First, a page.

Jimmie Barry died. Guardian of Iowa Field for more than half a century, the man who tamed Burch with a heavy stick and a blow on the nose, the little old Irishman who spoke at "mass meetings" before big games to rouse the fans, Jimmie Barry "laid down his 'stick' for all time."
A story in the alumni magazine assured graduates, "If you want to return for Homecoming...in your De Haviland-4 or Oriole, it will be all right with the committee in charge. A landing place will be ready—not on Old Capitol steps but conveniently near.... A joint committee of an hundred faculty and city people is working out the arrangements, and the Aeroplane Landing Committee is only one of nearly a score."
ALL DECKED OUT FOR HOMECOMING
The Iowa Alumnus noted that "though Homecoming seems rather late this year, and some of the thinner blooded might fear cold weather or snow,...intercessions have been made with the weather man, and none need to fear." The special event was planned for November 21-22 and the entire community worked to ensure no detail was overlooked.
"The decorations were more elaborate than ever before attempted. The engineers fairly outdid themselves in making a fifteen-foot electric sign which they hoisted to the south-east corner of the physics building. The sign had some 200 incandescent globes in colors, working out the legend Soak Um Iowa. An arch extended over Washington Street at the southern exit to the campus, also studded with electric lights. From its center hung a flash sign 'Ames,' alternating with 'Amen.'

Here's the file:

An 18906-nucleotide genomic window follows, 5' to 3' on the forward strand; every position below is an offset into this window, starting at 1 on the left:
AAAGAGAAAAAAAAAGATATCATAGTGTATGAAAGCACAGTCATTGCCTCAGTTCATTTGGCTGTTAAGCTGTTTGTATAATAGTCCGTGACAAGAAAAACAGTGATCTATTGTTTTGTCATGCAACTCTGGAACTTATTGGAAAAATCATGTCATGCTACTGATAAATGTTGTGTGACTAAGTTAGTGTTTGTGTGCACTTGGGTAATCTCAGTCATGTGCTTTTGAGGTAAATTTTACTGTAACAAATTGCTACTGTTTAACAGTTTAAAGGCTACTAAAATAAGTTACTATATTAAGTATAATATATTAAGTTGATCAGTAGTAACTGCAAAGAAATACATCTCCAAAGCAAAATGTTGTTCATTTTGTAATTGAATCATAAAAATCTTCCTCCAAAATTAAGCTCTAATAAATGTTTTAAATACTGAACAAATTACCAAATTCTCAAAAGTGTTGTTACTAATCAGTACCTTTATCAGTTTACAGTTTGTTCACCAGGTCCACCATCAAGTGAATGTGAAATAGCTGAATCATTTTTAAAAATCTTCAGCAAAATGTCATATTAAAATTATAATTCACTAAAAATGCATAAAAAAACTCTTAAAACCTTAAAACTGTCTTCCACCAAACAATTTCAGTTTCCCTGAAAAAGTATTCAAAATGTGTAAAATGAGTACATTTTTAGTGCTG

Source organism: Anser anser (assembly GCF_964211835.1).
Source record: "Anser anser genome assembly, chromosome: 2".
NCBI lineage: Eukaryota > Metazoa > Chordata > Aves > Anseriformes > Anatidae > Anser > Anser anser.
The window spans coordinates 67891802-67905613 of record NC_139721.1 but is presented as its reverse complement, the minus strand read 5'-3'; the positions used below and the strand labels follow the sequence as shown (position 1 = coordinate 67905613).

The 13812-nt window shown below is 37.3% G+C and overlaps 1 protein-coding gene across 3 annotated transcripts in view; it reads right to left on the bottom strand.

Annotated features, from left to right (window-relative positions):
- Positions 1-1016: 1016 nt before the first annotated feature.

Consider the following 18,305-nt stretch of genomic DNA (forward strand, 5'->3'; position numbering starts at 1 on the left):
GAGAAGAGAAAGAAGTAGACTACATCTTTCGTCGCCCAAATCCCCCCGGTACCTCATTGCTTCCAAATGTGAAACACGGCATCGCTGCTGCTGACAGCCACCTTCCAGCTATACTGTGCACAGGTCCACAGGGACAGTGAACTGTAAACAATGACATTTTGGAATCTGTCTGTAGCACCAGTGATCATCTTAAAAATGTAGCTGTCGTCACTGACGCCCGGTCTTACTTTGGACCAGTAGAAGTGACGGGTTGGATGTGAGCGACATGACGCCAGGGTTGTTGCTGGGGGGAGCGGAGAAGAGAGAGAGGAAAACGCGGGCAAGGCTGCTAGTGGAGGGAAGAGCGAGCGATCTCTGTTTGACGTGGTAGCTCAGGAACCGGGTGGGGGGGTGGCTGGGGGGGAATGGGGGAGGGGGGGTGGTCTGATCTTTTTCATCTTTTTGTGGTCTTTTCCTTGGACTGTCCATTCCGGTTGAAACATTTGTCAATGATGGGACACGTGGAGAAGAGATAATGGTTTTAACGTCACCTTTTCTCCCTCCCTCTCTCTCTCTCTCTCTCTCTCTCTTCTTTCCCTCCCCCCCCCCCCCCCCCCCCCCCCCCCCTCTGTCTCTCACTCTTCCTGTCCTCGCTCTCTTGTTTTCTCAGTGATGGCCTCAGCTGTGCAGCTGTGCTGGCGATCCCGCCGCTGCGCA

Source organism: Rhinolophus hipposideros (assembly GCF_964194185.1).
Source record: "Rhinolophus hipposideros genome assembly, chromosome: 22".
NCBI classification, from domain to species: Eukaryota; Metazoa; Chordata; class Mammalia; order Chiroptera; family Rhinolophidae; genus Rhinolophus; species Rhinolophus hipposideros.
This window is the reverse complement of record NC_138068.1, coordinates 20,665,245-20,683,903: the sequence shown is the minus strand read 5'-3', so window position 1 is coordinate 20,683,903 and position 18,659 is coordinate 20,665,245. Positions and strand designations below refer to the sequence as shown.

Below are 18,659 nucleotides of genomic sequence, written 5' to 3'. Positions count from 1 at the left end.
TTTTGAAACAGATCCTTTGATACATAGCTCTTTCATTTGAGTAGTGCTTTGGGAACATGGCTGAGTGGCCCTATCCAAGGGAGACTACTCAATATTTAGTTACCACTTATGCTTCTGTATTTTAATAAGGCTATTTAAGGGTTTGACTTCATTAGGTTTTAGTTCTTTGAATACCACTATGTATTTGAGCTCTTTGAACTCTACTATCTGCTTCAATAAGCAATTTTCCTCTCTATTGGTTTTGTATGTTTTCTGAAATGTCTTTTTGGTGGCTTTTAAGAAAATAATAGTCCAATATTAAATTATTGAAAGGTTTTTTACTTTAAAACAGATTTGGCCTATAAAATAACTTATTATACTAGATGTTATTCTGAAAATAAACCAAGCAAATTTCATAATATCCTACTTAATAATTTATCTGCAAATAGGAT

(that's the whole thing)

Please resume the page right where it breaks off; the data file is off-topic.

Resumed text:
"Up and down Clinton street trees and lamp-posts were girdled with cornstalks like huge sheafs stacked at intervals. At the intersection of Washington and Clinton streets was an attractive corn obelisk. Ears of yellow, white and red corn were used in the design, topped with an electric globe. On each side of the base which rested on a triple platform 'Iowa' was laid out in red corn against the yellow back-ground. An arch of old gold greeted one at the campus entrance and pennants lined the central walk up to Old Capitol. The business section of Iowa City was tastefully decorated, and many of the stores had special window decorations and displays."
The weather did turn out comfortably, a new university song called "On Iowa" was launched and favorably received, the "pep artists" (three college men with megaphones) led the crowd's cheering, and Iowa beat Ames 10-0.
Regarding the college song, "On Iowa" was written and composed by W.R. Law, '04LLB, and entered in a contest sponsored by the Chicago Alumni Association in 1917. Though it didn't win first prize, the song—perhaps because "it is catchy and has a swing which makes it go"—was ultimately adopted by students and alumni.